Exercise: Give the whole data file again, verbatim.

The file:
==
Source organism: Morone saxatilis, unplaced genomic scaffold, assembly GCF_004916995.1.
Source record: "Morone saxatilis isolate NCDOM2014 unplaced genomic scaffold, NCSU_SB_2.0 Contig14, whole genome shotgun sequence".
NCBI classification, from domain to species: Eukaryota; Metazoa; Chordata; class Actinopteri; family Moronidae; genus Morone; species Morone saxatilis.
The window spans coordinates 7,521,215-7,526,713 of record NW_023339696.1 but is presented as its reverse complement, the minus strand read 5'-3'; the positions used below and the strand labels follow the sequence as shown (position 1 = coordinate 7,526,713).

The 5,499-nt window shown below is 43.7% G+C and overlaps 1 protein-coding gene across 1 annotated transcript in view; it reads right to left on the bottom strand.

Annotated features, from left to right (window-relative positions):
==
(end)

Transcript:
Source organism: Morone saxatilis, unplaced genomic scaffold, assembly GCF_004916995.1.
Source record: "Morone saxatilis isolate NCDOM2014 unplaced genomic scaffold, NCSU_SB_2.0 Contig14, whole genome shotgun sequence".
NCBI classification, from domain to species: Eukaryota; Metazoa; Chordata; class Actinopteri; family Moronidae; genus Morone; species Morone saxatilis.
The window spans coordinates 7,521,215-7,526,713 of record NW_023339696.1 but is presented as its reverse complement, the minus strand read 5'-3'; the positions used below and the strand labels follow the sequence as shown (position 1 = coordinate 7,526,713).

The 5,499-nt window shown below is 43.7% G+C and overlaps 1 protein-coding gene across 1 annotated transcript in view; it reads right to left on the bottom strand.

Annotated features, from left to right (window-relative positions):